Professor Jaggar Receives $1,850,000 to Further Hypertension Research

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Jonathan Jaggar, PhD, professor of Physiology at the UTHSC, has received a grant totaling $1,850,000 from the National Heart, Lung, and Blood Institute, a subsidiary of the National Institutes of Health.

Jonathan Jaggar, PhD, professor of Physiology at the University of Tennessee Health Science Center (UTHSC), has received a grant totaling $1,850,000 from the National Heart, Lung, and Blood Institute, a subsidiary of the National Institutes of Health. The award will be used to further his study on hypertension, commonly referred to as high blood pressure. The study titled, “Arterial Smooth Muscle Chloride Channels,” will be funded over a five-year period.

Dr. Jaggar’s research focuses on smooth muscle channels as they relate to blood flow in the brain. The brain requires a constant supply of blood to function properly. Blood vessels in the brain, termed “cerebral arteries,” relax and contract to modify brain blood flow. Within the walls of cerebral arteries are small muscle cells, called smooth muscle cells, which control the contraction of cerebral arteries. Vascular diseases, including high blood pressure, lead to changes in vascular smooth muscle cells that may contribute to other brain disorders, such as stroke, dementia and Alzheimer’s disease. Small proteins in vascular smooth muscle cells called “ion channels” regulate artery relaxation and contraction, thereby, allowing arteries to modify brain blood flow.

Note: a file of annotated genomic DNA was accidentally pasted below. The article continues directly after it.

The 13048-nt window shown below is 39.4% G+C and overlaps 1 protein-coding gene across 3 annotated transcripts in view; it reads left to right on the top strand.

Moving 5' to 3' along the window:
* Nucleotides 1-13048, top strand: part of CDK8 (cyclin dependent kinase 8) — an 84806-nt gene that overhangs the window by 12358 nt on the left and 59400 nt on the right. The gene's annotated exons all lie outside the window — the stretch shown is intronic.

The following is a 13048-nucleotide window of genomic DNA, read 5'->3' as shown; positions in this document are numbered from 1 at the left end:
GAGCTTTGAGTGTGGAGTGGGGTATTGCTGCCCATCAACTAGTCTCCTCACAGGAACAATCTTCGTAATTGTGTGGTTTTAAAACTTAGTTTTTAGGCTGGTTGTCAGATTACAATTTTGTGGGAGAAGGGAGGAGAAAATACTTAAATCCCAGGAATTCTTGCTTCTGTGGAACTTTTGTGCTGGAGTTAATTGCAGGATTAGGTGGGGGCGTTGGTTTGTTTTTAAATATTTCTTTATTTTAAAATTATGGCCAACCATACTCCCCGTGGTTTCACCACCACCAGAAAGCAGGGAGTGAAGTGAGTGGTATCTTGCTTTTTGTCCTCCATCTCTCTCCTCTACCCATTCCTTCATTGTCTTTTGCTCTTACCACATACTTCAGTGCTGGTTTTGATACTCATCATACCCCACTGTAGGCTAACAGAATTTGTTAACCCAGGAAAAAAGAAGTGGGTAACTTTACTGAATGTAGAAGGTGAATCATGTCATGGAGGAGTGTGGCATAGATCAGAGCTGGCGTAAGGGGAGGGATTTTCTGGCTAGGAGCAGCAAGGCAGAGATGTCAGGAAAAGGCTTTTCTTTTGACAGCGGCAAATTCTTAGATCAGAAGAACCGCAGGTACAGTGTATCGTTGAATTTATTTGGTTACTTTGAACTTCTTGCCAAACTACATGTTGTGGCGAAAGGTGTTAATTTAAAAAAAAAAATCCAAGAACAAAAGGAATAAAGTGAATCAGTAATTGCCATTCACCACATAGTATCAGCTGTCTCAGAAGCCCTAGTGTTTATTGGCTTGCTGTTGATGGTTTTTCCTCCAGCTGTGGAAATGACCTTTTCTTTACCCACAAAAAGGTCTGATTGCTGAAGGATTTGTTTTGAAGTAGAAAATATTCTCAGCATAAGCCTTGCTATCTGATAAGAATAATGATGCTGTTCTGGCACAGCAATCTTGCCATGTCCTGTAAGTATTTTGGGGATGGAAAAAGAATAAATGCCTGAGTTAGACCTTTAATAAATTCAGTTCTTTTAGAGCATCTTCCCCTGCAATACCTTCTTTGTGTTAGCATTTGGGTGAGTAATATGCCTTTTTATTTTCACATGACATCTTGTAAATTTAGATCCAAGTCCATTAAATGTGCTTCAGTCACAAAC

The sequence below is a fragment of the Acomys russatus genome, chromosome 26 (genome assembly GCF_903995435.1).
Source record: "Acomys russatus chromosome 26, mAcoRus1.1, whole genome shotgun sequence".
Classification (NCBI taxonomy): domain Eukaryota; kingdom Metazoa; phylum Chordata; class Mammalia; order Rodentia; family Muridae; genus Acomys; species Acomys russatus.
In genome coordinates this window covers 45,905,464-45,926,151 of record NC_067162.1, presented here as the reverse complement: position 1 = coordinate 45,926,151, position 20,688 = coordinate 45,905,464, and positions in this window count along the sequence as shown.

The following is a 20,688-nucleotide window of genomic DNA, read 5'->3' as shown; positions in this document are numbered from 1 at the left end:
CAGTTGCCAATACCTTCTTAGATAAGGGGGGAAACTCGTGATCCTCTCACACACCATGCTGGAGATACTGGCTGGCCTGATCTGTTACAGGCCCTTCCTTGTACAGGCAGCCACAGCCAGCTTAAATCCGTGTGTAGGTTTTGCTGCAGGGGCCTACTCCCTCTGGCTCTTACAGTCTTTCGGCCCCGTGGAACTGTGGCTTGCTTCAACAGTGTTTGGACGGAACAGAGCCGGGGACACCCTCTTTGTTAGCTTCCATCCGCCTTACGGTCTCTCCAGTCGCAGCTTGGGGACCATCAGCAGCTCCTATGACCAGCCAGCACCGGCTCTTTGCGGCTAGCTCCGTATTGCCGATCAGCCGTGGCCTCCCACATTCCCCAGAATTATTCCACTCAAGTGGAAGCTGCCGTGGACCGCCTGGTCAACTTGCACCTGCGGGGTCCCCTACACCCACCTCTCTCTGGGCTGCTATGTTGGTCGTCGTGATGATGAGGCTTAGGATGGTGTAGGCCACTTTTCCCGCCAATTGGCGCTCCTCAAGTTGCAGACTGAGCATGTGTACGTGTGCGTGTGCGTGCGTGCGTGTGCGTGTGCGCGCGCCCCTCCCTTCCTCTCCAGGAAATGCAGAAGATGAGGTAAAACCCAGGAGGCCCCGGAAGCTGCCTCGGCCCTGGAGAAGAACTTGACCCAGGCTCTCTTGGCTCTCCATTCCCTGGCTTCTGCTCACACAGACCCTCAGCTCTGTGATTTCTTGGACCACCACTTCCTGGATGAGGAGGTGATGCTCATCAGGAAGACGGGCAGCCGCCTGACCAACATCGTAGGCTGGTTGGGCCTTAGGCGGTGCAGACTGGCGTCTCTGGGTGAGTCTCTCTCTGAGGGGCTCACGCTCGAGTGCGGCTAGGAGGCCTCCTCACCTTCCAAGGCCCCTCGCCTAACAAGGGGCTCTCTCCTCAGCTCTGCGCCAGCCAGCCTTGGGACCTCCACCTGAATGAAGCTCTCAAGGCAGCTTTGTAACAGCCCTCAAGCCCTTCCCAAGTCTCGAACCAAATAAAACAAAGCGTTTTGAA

Dr. Jaggar, who is the principal investigator on two other grants from the National Heart, Lung, and Blood Institute, and his team discovered that a new ion channel called TMEM16A may allow chloride to flow out of vascular muscle cells and regulate cerebral artery contractility. Furthermore, they found that hypertension is associated with changes in TMEM16A channels that contract arteries.

“Hypertension reduces blood flow within the brain and may contribute to brain diseases,” said Dr. Jaggar. “Our study of this new ion channel should improve our understanding of mechanisms that regulate brain blood flow and pathological changes that lead to cardiovascular and brain diseases.” Ultimately, this work may lead to the development of novel therapies and drugs to treat high blood pressure and brain disorders that result from hypertension.

The National Institutes of Health (NIH), the nation’s medical research agency, includes 27 Institutes and Centers and is a component of the U.S. Department of Health and Human Services. NIH is the primary federal agency conducting and supporting basic, clinical, and translational medical research, and is investigating the causes, treatments, and cures for both common and rare diseases. For more information about NIH and its programs, visit www.nih.gov.